Quantitative measurement of the mixture ratio for ADN-based liquid propellants using laser-induced breakdown spectroscopy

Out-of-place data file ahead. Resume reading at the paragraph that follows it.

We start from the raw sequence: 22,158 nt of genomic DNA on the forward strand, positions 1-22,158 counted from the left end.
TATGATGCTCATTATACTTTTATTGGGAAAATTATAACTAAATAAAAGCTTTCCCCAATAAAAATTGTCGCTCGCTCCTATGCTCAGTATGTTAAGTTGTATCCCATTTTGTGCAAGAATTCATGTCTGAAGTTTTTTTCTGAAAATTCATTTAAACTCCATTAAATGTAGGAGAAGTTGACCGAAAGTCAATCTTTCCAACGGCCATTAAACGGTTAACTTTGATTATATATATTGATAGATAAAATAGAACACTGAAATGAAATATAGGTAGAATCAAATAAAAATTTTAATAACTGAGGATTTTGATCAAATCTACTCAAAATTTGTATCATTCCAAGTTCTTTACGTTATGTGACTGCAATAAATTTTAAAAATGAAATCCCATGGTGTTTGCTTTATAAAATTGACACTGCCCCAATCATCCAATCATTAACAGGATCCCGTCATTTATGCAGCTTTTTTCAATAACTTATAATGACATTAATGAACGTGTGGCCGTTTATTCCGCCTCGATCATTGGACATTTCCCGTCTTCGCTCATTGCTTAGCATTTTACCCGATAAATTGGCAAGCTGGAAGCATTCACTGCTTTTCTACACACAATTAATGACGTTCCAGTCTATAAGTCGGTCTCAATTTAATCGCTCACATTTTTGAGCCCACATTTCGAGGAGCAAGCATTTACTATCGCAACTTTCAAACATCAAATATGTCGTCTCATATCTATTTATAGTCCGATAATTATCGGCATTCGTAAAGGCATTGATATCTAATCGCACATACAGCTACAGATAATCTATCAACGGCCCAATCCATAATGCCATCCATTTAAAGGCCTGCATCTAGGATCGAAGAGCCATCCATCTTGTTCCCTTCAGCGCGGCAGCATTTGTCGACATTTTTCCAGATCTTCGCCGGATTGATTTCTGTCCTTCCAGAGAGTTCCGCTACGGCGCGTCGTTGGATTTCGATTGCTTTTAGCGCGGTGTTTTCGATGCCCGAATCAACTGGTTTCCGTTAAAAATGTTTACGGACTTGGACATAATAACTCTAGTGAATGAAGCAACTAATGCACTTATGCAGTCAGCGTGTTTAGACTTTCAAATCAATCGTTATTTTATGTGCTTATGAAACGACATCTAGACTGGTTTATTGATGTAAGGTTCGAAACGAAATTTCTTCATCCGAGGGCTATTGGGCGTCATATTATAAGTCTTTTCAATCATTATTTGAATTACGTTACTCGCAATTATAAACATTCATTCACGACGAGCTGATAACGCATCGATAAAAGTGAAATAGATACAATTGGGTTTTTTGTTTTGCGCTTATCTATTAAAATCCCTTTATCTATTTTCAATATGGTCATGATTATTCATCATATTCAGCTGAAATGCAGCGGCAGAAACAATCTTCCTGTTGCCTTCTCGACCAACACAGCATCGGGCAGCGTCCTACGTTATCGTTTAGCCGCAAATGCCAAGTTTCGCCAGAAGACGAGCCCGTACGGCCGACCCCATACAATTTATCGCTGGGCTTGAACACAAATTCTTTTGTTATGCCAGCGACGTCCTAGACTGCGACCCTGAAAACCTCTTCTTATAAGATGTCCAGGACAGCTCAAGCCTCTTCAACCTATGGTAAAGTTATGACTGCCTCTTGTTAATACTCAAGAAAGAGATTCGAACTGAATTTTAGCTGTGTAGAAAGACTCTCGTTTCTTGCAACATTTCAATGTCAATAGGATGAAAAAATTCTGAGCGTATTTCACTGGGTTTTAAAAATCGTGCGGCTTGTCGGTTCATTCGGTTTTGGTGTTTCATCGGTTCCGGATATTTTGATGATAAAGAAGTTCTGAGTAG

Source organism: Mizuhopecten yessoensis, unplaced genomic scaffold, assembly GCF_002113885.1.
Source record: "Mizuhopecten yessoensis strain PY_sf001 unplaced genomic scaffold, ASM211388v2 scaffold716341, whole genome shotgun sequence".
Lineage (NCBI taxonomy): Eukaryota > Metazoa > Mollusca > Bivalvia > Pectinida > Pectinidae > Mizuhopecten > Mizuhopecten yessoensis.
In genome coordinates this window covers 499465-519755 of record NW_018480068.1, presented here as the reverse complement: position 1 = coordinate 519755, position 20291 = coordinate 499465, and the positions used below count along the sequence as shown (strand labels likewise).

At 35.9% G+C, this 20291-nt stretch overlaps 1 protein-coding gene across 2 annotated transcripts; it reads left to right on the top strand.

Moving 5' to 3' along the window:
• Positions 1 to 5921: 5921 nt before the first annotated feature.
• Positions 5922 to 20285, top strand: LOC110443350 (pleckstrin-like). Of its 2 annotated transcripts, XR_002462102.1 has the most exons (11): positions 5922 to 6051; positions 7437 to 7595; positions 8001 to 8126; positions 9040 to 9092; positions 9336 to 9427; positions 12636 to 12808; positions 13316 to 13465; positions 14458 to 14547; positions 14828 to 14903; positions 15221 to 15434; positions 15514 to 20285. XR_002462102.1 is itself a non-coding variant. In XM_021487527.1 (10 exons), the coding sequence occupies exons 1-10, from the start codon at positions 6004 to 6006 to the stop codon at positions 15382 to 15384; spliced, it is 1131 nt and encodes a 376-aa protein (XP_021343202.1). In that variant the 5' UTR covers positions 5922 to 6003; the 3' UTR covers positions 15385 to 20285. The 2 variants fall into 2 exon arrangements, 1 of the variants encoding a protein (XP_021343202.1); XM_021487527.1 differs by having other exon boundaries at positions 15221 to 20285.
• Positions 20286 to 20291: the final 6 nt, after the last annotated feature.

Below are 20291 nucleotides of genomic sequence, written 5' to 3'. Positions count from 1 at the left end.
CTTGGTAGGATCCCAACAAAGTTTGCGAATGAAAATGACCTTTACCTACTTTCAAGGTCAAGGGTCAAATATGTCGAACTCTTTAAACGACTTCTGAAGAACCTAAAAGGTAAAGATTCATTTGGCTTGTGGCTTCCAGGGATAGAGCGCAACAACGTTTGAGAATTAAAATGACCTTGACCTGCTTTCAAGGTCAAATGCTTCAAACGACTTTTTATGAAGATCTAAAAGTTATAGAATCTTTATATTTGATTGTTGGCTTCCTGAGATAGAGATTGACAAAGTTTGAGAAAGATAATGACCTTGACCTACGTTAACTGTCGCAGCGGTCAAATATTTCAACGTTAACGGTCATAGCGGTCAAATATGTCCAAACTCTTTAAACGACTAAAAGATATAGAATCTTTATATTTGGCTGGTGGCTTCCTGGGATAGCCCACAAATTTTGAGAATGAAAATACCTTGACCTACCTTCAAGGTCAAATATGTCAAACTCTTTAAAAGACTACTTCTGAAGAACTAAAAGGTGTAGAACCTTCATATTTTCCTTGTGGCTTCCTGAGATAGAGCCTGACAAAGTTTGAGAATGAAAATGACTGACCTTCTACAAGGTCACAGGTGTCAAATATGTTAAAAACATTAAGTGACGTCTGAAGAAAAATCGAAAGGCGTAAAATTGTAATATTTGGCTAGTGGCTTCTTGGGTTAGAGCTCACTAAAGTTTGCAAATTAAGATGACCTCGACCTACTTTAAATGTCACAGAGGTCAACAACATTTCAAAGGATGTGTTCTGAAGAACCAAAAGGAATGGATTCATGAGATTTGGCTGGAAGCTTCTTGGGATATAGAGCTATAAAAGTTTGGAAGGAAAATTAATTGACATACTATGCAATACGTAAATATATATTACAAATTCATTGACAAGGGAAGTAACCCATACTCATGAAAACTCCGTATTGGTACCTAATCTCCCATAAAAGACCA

Laser-induced breakdown spectroscopy (LIBS) experiments were carried out with an ammonium dinitramide (ADN)-based propellant to measure its distribution, that is the mixture ratio, in an inert atmosphere. A heating sampler was developed to produce a premixed sample with a known mixture ratio and this was connected to a chamber that had been designed to simulate the space propulsion environment. Determining the time window for the acquisition and saturation threshold of LIBS were the main motivations to investigate the effective lifetimes of atomic spectral lines and the effect of laser energy on the emission ratio. From the spectroscopic analysis, it was found that the ratio of the intensities of H (656.3 nm), O (777 nm) and N (746.8 nm) over Ar (738.4 nm) increased monotonically with the mixture ratio in the range of 0–0.06. A series of propellant/Ar mixtures with a pressure in the region of 40–100 kPa were used to obtain a linear correlation between the intensity ratio of LIBS spectra and the local mixture ratio. It was observed that the logarithm of the slope of the lines also showed a linear correlation with the pressure. Considering that the current method was applied by necessity with the given pressure, the local pressure was studied based on its dependence on the full width at half maximum (FWHM) of H and Ar spectral lines. Consequently, the emission ratios of H/Ar, O/Ar and N/Ar were utilized as a diagnostic tool to obtain the distribution of the propellant in the inert atmosphere. The LIBS-based results not only provide fundamental data for the on-line measurements of ADN-based thrusters, but also hold promise for promoting the application of LIBS in the field of energetic ionic liquids.